Health Directors warn that ESA changes discriminate against women
The Directors of Public Health in Scotland warn that a new scoring system to decide if claimants with mental health issues can get ESA because of a risk of harm to themselves or someone else will discriminate against women.
The DWP have advised that four criteria should be taken into account when assessing 'substantial risk for claimants with a mental function problem, particularly in relation to self-harm and suicide risk''.
The criteria state that men and women should be assessed differently -
The new guidance is proposing a very basic screening tool that seeks to predict who is at highest risk of suicide or other problems. However, this is highly problematic and not nearly sensitive enough. It is much more likely to discriminate against women. Due to a number of complex and interacting factors there is a higher incidence of self-harm amongst females than males, whilst the incidence of suicide is higher in males.
There are two major concerns about this updated guidance; first of all it discriminates against women with mental health conditions and at risk of suicide and/or self-harm. Secondly it puts further pressure on GPs and health professionals when they are providing evidence to support patients claiming ESA as they will need to include additional information about their female patients.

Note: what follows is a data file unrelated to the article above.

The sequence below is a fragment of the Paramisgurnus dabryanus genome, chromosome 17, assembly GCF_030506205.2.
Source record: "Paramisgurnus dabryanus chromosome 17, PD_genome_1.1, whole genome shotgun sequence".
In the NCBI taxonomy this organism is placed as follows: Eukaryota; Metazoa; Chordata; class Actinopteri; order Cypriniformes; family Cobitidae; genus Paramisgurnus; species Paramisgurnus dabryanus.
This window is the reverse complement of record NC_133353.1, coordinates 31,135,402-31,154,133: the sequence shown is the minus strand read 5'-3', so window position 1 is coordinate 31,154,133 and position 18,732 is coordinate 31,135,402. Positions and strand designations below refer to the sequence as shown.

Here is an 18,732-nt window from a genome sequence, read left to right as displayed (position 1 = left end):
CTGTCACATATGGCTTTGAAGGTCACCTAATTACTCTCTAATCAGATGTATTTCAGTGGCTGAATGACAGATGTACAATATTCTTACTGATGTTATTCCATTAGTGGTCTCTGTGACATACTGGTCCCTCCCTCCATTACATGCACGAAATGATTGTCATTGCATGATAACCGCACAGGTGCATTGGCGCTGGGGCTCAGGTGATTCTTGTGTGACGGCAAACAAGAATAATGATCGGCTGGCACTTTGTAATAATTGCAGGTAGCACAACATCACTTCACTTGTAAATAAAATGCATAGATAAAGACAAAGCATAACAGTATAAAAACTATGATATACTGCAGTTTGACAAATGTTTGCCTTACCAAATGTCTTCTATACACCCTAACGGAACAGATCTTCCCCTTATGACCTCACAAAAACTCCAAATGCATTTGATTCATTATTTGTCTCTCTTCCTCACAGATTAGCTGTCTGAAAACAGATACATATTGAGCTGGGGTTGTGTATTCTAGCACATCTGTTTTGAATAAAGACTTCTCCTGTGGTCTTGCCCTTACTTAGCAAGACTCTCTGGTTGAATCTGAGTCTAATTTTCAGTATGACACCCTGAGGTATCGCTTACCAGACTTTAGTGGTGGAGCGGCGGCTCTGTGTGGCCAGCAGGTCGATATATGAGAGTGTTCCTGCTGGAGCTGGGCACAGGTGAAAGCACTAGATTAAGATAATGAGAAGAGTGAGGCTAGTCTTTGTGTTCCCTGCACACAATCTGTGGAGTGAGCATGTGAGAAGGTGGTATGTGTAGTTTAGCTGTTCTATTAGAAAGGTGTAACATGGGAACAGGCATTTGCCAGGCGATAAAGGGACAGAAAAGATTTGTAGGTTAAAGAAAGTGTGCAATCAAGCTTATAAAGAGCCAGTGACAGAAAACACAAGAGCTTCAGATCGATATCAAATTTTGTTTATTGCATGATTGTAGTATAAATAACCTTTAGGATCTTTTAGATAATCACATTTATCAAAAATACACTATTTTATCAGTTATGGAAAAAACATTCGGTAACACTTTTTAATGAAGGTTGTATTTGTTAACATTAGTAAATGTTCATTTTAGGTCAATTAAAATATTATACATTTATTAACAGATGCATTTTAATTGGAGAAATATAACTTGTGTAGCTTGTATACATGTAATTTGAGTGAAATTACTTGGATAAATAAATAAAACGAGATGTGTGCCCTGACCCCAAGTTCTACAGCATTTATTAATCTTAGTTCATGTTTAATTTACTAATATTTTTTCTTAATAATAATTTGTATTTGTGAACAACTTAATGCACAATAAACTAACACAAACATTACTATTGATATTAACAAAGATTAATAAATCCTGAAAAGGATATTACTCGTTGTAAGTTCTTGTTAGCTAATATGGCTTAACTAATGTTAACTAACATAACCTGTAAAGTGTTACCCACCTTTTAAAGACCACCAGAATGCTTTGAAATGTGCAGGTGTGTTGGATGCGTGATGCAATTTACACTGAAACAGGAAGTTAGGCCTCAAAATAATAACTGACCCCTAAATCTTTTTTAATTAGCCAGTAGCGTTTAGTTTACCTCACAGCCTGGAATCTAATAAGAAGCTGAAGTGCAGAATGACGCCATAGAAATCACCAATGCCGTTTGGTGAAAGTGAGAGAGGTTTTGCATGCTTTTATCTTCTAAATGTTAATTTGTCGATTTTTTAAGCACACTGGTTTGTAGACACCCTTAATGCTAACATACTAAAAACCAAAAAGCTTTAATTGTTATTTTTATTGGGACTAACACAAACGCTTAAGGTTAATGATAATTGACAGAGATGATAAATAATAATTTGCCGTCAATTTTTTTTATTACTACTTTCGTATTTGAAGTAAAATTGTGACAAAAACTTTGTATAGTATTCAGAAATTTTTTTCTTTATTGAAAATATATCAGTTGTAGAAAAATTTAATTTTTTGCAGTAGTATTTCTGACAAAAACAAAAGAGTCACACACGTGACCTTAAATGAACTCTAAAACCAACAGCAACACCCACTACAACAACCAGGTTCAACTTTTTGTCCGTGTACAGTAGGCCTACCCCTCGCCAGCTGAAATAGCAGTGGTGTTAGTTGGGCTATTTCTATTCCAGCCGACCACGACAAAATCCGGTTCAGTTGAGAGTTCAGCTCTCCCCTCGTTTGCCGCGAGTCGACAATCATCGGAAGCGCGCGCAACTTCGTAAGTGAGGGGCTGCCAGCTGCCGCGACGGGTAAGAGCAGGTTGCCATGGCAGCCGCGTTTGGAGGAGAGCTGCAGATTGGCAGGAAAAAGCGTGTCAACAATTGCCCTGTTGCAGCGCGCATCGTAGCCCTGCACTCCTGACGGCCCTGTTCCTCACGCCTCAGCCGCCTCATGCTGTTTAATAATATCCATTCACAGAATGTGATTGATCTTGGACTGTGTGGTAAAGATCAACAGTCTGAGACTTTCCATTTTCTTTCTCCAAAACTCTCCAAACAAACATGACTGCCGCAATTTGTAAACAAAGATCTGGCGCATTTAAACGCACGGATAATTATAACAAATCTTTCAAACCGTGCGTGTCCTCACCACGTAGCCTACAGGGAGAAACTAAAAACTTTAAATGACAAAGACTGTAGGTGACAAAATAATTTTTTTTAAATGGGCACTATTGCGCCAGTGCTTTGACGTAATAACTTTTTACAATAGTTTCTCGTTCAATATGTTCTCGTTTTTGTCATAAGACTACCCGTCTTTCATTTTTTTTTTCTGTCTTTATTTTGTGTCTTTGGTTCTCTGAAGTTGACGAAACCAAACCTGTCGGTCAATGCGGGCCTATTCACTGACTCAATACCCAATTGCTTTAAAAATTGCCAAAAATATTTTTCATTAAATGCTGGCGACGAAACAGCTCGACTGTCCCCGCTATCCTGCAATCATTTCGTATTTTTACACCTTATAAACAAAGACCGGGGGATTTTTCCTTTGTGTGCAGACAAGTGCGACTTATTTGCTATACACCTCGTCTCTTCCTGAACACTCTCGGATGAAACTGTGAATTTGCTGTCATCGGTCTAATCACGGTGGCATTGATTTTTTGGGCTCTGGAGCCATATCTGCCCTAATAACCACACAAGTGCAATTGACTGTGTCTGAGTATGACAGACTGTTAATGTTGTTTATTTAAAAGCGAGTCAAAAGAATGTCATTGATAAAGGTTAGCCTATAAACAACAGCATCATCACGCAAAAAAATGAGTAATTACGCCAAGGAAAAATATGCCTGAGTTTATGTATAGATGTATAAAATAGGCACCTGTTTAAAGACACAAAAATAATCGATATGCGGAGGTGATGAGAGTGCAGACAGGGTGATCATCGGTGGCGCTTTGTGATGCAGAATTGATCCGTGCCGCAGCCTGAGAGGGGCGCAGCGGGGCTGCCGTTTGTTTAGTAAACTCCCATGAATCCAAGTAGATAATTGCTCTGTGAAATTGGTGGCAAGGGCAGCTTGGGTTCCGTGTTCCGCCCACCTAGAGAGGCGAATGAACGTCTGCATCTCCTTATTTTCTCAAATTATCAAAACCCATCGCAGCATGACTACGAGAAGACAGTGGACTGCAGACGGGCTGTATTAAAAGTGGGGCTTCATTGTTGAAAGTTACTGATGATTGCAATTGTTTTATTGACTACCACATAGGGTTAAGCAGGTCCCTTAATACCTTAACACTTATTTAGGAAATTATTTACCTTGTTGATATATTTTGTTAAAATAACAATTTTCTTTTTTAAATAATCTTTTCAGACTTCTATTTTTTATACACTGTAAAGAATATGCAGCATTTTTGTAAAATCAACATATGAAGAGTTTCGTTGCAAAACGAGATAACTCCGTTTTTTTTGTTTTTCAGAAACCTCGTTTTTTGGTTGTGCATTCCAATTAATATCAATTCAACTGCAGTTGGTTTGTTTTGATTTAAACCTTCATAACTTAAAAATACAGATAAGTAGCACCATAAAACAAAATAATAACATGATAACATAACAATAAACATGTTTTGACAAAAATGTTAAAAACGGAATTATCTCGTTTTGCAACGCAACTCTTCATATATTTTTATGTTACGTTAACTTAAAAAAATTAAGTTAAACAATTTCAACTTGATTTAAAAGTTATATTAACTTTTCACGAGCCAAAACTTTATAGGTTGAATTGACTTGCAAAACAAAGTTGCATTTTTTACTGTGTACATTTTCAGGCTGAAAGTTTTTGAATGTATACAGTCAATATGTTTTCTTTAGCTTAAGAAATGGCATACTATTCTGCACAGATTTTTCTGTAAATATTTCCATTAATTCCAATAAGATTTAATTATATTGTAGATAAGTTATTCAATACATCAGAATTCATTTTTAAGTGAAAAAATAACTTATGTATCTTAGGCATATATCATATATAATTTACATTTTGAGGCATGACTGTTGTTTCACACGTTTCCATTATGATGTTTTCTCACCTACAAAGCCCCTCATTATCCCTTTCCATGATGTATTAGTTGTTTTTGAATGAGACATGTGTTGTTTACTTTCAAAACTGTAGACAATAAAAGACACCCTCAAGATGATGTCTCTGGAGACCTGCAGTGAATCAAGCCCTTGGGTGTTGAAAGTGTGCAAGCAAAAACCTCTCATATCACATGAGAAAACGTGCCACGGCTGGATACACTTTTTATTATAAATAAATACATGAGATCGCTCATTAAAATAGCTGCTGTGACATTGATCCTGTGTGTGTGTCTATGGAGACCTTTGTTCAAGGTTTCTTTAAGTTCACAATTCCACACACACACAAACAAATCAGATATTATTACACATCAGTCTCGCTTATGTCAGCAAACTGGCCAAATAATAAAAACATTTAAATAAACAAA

The Directors of Public Health (DPH) in Scotland are calling for these new criteria to be reviewed to prevent the risk of women with mental health problems being unable to claim this benefit and the resulting risk of poverty for them and their families.
Dr Linda de Caestecker, DPH in Greater Glasgow and Clyde said “These changes are very concerning and will discriminate against women and people with mental health problems.”
Dr Alison McCallum, DPH in NHS Lothian and chair of DPH in Scotland added “These changes place an added burden on women and people with mental health problems to prove their exceptional level of need. This is unfair, bureaucratic and unhelpful to people who should expect our support. Our experience to date indicates that that harm is likely to result from these changes”.
An Edinburgh GP commented, “The welfare benefit changes have been damaging to the health and wellbeing of a significant number of very vulnerable individuals. This has increased the workload of GP’s trying to improve our patient’s health. This change to the criteria is a further blow to disadvantaged individuals, especially women, with mental health problems as it will potentially increase mental distress, self harm and even suicide; as well as increasing pressure on GP’s trying to support our most vulnerable patients.”